As gbarnas has said, Kaseya is really a procedural language. When I teach scripting, I make it clear that the "heavy lifting" is going to be done with PowerShell, VBScript, or shell commands. Kaseya makes it easy to deploy those commands to thousands of machines, and gather the information back.
If you have an specific questions, you can post them here, or PM me and I am happy to help.
@trnetwork ideally if you can give us an example of what you want to do it will help us be more specific also if it is already achievable in the MSP Builder Catalog of procedures it could save you time/money.
I wrote a post on the forums a while back on starting scripting in Kaseya but I can't find at the moment so I will try and recreate it as a generic basic guide that anybody can use.
What do you want to do;The first steps with any scripted automation task is to define what you want to do and this can range from;- Auditing- Install/Uninstall (Applications, Drivers and Printers)- Maintenance- RemediationNext is to try and figure out the core of what you want to do, for example you might need to perform a maintenance task of archiving and purging a log folder. This would require two parts archiving the log files and then deleting the log files. From the example you would then break up the two parts of archiving and purging into smaller task that you would later tie together into one script/procedure. Each part you would test separately and combine with your main script until it is complete. Structure;The following is just an opinion, the biggest mistake most people make when they script in Kaseya is when they blindly execute the task having no way to know if the task was successful or not and also allowing the procedure to be executed on agents that do not qualify. This could include the wrong OS/Platform or might not meet the basic requirements such as it is missing the Application, the files or the registry key required to perform the task.Ideally your procedure should be structured with a start a, middle and an end.The start should include;- Defining of Variables.- Testing the computer to see if it qualifies for the task you want to execute and if it does not, end the procedure and write to the procedure log the reason for skipping the task.The middle should include;- Executing the task and if possible generating some output like a log file to provide more detail including if the task was successful or if it failed. The end should include;- Verifying that the task executed and if it was successful or if it failed.- Collecting the required information.- Perform a cleanup if required- Update the Procedure log with task status and generate a synthetic procedure failure if it failed.Variables; Variables are very important in scripting and very important for automation, Kasey has a few different types of variables. The definitions in the help file might be better but I will try and cover the basics.:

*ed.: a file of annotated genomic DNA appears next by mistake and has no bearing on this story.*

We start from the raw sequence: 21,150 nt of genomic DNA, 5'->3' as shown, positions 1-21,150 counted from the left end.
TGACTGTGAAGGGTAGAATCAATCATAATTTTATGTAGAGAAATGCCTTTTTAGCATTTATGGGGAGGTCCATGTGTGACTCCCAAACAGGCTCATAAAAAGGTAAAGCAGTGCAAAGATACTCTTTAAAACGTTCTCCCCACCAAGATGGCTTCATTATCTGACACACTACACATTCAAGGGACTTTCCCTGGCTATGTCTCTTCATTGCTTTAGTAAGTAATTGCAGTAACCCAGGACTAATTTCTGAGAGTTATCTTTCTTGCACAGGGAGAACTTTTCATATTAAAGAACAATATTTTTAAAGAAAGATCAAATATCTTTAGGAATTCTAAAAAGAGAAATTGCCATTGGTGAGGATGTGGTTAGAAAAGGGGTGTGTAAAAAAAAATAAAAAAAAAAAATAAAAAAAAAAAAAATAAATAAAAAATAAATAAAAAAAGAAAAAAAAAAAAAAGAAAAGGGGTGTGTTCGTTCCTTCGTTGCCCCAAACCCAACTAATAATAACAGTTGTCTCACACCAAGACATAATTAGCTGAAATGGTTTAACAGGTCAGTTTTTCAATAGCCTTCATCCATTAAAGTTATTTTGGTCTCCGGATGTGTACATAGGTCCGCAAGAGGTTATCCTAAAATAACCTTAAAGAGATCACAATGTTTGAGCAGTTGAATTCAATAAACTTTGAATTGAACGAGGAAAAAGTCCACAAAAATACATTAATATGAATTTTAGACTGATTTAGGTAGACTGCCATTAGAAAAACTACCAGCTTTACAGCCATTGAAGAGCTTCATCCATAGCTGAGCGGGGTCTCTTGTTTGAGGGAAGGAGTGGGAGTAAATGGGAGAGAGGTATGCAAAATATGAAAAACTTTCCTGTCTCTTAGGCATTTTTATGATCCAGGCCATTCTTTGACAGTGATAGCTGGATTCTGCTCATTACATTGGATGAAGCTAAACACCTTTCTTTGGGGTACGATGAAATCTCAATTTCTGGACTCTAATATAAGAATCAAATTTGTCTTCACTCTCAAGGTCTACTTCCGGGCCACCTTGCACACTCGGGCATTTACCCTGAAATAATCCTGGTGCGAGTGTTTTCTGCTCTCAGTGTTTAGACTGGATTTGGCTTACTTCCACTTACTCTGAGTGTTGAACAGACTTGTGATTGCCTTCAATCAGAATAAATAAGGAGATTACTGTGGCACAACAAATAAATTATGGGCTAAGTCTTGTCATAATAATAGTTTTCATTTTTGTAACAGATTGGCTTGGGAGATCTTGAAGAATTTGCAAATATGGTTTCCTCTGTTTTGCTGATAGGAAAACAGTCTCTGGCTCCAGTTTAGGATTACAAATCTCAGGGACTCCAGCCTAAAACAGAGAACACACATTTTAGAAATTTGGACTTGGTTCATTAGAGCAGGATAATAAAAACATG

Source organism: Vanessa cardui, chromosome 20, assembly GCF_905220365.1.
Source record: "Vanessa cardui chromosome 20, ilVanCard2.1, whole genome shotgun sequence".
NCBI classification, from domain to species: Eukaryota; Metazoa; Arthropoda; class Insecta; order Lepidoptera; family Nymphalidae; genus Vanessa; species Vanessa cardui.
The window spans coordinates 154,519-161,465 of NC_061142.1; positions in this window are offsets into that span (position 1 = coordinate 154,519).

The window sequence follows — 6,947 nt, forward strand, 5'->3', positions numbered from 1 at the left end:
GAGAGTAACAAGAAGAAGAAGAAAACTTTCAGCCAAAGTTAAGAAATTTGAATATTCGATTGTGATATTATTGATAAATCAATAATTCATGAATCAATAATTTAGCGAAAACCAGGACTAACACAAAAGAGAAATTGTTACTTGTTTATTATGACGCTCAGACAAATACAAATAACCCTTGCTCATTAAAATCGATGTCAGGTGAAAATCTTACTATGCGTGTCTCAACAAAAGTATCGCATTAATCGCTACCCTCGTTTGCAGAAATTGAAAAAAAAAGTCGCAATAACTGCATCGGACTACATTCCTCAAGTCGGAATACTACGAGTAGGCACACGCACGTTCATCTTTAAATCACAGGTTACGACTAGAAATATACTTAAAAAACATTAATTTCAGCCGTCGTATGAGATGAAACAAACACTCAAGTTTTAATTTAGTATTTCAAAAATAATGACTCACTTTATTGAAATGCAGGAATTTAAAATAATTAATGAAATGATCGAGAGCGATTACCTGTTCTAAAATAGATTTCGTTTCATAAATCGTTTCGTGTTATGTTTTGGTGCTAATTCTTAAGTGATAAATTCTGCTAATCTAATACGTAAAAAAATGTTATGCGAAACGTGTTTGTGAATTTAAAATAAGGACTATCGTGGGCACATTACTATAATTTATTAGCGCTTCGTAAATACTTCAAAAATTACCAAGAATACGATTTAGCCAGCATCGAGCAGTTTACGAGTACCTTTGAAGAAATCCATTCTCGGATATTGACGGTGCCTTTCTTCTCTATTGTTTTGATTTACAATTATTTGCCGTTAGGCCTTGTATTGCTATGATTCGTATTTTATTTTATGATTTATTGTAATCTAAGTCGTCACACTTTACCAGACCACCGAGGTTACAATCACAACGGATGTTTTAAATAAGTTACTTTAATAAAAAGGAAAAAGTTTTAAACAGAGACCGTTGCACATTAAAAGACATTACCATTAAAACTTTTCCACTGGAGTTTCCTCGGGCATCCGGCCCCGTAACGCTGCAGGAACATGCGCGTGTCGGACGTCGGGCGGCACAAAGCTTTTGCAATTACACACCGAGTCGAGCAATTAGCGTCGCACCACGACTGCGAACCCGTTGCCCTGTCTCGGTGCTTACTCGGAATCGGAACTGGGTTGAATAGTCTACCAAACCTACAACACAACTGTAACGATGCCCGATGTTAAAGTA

You also get;